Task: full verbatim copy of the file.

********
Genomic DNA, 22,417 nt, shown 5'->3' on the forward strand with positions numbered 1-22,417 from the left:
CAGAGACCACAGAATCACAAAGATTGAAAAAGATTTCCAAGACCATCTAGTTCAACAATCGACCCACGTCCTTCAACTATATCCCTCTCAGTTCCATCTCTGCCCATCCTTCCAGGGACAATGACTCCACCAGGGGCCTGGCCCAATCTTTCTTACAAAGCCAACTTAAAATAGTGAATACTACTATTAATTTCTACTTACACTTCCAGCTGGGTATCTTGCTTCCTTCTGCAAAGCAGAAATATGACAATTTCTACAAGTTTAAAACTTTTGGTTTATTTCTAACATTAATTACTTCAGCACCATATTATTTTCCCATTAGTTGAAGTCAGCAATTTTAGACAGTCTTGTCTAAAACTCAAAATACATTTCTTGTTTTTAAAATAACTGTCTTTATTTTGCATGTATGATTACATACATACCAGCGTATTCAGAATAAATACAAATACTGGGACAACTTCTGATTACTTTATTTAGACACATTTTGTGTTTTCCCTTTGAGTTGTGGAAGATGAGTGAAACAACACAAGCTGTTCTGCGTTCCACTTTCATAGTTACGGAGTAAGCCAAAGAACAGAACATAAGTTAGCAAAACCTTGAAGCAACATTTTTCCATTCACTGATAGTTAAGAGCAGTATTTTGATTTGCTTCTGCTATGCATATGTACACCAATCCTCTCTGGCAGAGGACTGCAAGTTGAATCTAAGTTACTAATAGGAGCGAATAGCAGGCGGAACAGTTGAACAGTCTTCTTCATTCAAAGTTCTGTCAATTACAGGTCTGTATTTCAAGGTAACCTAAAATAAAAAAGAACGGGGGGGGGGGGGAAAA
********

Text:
Genomic DNA, 22,417 nt, shown 5'->3' on the forward strand with positions numbered 1-22,417 from the left:
CAGAGACCACAGAATCACAAAGATTGAAAAAGATTTCCAAGACCATCTAGTTCAACAATCGACCCACGTCCTTCAACTATATCCCTCTCAGTTCCATCTCTGCCCATCCTTCCAGGGACAATGACTCCACCAGGGGCCTGGCCCAATCTTTCTTACAAAGCCAACTTAAAATAGTGAATACTACTATTAATTTCTACTTACACTTCCAGCTGGGTATCTTGCTTCCTTCTGCAAAGCAGAAATATGACAATTTCTACAAGTTTAAAACTTTTGGTTTATTTCTAACATTAATTACTTCAGCACCATATTATTTTCCCATTAGTTGAAGTCAGCAATTTTAGACAGTCTTGTCTAAAACTCAAAATACATTTCTTGTTTTTAAAATAACTGTCTTTATTTTGCATGTATGATTACATACATACCAGCGTATTCAGAATAAATACAAATACTGGGACAACTTCTGATTACTTTATTTAGACACATTTTGTGTTTTCCCTTTGAGTTGTGGAAGATGAGTGAAACAACACAAGCTGTTCTGCGTTCCACTTTCATAGTTACGGAGTAAGCCAAAGAACAGAACATAAGTTAGCAAAACCTTGAAGCAACATTTTTCCATTCACTGATAGTTAAGAGCAGTATTTTGATTTGCTTCTGCTATGCATATGTACACCAATCCTCTCTGGCAGAGGACTGCAAGTTGAATCTAAGTTACTAATAGGAGCGAATAGCAGGCGGAACAGTTGAACAGTCTTCTTCATTCAAAGTTCTGTCAATTACAGGTCTGTATTTCAAGGTAACCTAAAATAAAAAAGAACGGGGGGGGGGGGGAAAA